New York: Routledge 2012.
Reviewer Vivian de Villiers
‘Conundrums’ is an interesting word with a variety of definitions in the Oxford English Dictionary. Perhaps “a riddle in the form of a question the answer to which involves a play on words or a pun” is the best for our purposes. Mills acknowledges that his book will be controversial and he clearly does not shy away from difficult questions to which there may be no definitive answer. He states in the preface that he attempts in the book to highlight the merits and shortcomings of contemporary psychoanalytic practice. He points out that his criticism is from the inside out rather than the more common experience in which the usual suspects criticize psychoanalysis from the outside in. In Mills’ opinion the profession continues to foster a guild mentality that supports the acceptance of an unquestionable dogma that does not encourage self-critique. He says that he offers his reflections with the hope that the psychoanalytic community will take a more conciliatory attitude towards encouraging a positive development of the profession.
Mills believes that ‘contemporary analysts are reacting to the paternal indoctrination of classical training and what it symbolizes’. Personally I agree with him. He sees contemporary psychoanalysis as an organized micro-revolution against the oppressive paternal authority represented by classic psychoanalysis that enforces submission and a lack of independent thought. He considers that this should not be seen as Oedipal acting out (p. xiii). Mills uses the term ‘contemporary psychoanalysts’ where the equivalent term here in the UK would be ’contemporary psychotherapists’.
I think that Mills is making an important contribution in asking what is understood by the relational, postmodern and inter-subjective perspectives that have become relatively dominant at present compared with classic psychoanalysis. The book considers (a) the philosophical underpinnings of contemporary theory, (b) its theoretical relation to traditional psychoanalytic thought, (c) clinical implications for therapeutic practice, (d) political and ethical ramifications of contemporary praxis, and (e) its intersection with points of consilience that emerge from these traditions. (p. xi ).
Mills sees this as the first book that offers a sustained critique of the current thinking that favours these relational, postmodern and inter-subjective perspectives that have gained prominence in North America while the Freudians have become marginalized. The difficulties, or conundrums, regarding multiple selves, dissociation and unconscious experience that arise in these models are discussed. However, he does prioritize his understanding, or ‘misunderstanding’, of what contemporary psychotherapists mean and he then argues against that. For example, he seems to say that multiple selves or self-states should be able to communicate with each other, and restates the value of the inter-subjective space after seemingly having said that contemporary psychotherapists had it wrong. This includes when they seem to have disagreed with Mills’ interpretation of what they mean.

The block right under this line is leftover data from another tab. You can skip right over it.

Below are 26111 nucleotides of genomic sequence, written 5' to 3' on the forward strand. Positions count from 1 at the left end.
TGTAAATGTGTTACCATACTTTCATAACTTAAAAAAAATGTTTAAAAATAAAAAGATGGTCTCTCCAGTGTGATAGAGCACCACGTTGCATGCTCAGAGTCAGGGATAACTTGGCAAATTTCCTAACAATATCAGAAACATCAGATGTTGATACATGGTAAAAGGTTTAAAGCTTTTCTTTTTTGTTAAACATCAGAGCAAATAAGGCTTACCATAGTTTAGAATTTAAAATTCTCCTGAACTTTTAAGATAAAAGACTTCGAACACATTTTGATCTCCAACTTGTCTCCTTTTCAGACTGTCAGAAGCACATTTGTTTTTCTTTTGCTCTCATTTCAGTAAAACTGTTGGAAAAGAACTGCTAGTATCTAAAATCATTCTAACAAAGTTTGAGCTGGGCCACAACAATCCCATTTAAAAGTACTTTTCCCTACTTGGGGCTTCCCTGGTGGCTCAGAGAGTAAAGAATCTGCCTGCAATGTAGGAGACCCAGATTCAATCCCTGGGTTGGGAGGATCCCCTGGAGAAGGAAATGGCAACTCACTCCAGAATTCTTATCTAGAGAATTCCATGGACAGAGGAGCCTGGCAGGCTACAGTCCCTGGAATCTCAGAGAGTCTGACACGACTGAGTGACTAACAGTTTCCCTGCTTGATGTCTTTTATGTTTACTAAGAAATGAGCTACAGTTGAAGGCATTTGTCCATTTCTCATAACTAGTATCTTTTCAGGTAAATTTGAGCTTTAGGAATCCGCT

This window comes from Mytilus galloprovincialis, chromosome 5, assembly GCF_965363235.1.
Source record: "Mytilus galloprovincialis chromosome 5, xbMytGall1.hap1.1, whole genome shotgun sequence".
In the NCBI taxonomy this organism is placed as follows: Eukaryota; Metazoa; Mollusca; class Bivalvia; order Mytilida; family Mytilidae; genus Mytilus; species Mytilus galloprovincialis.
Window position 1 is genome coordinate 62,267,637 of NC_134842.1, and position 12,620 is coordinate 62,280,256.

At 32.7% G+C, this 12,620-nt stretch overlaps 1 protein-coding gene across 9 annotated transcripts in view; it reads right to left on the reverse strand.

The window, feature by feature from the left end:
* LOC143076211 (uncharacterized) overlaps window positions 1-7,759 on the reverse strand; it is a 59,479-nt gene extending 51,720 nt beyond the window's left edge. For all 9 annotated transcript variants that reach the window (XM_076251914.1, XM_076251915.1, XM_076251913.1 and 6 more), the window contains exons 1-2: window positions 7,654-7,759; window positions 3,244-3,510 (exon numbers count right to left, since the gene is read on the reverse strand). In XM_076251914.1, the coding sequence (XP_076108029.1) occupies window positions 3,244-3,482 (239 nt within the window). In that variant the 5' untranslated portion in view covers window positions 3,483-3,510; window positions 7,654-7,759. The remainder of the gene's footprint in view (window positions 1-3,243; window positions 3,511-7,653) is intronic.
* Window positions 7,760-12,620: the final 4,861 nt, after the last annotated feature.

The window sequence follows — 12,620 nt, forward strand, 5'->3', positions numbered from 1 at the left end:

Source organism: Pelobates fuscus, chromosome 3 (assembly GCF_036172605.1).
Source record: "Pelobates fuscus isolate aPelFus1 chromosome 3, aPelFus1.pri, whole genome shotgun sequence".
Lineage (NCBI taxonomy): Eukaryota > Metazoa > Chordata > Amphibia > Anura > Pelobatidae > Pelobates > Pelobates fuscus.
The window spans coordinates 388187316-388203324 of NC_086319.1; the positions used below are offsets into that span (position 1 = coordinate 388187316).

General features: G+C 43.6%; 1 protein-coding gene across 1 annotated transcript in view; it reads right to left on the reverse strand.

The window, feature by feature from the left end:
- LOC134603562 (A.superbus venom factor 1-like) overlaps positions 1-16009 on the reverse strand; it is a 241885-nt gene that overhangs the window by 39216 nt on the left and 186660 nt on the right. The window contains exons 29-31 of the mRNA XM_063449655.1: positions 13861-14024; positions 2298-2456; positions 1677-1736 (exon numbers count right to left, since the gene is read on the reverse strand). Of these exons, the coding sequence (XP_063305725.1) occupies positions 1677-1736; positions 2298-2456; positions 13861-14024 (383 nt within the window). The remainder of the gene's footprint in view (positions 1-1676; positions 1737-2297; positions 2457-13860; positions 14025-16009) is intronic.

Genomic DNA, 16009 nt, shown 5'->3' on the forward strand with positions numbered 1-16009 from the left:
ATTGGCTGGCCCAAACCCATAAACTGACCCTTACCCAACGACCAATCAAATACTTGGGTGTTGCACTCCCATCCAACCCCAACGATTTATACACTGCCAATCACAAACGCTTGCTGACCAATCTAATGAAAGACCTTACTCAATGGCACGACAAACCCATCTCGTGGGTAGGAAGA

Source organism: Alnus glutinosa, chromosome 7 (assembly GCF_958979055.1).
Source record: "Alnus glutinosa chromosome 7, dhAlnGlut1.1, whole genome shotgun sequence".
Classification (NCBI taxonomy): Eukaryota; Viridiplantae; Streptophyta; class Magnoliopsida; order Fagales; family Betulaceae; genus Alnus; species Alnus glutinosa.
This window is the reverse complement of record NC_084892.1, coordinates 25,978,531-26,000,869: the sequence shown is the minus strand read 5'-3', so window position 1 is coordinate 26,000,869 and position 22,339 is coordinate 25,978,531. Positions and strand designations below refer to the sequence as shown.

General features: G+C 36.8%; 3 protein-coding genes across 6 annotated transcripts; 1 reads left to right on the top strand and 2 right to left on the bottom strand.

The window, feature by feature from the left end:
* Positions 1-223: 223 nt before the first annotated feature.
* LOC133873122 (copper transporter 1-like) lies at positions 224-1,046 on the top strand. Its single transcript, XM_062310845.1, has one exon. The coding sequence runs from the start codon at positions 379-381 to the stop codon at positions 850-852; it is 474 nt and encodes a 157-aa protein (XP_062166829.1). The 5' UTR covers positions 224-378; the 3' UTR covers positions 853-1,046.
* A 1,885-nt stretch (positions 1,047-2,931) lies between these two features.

I found Mills, who reads Freud in the original German, very interesting when he relates contemporary psychoanalysis to Freud’s original thinking and his exploration of the question of drives versus relationality helpful. He defends Freud’s thinking against what he calls ‘illegitimate attacks on classic psychoanalysis’ very well in chapter three, including the social dimension of the classic theory. Mills feels that today’s relational psychotherapists have made a significant contribution by being more adept at customizing technique to fit each unique dyad and in treating the patient as a real person.
I found the first four chapters both interesting and, at times, informative while at the same time difficult reading. In chapter five, Contemporary Politics with sub-headings: The Historical Nastiness of Psychoanalytic Politics, and Dissidence, Complicity, and The Will to Courage, Mills starts with a short overview of some of the dynamics around Freud and the schisms still present. He refers to Melanie Klein, for example, having been called an ‘inspired gut butcher’, and mentions a considerable number of psychoanalysts such as Ferenczi, Kohut and Anna Freud who have received unfavourable criticisms.
A considerable section of chapter five is devoted to a conflict between Mills and members of The Relational School after a lecture he gave in 2005 led to immediate controversy. This seems to be still heated and I feel that Mills could be considered unnecessarily divisive and that his use of philosophical arguments at times obfuscates rather than clarifies.
In conclusion I would recommend this book, particularly the first four chapters, given that Mills gives clear and interesting insights regarding classic psychoanalysis and the comparison with contemporary views and practice. He also gives some interesting historical insights into the development of psychoanalysis. I would suggest keeping a dictionary to hand when reading this book.
Vivian de Villiers has a MBBCh degree from WITS and has worked in general practice and diagnostic radiology in South Africa and in psychiatry and general practice in New Zealand. In the UK he qualified as a group analyst and is a full member of the Institute of Group Analysts (IGA). He has worked in the treatment of addictions for 14 years, the past 12 years in the NHS, and has facilitated staff support groups in the NHS as well as experiential training groups of psychotherapy students at the London Centre for Psychotherapy and the Minster Centre, London.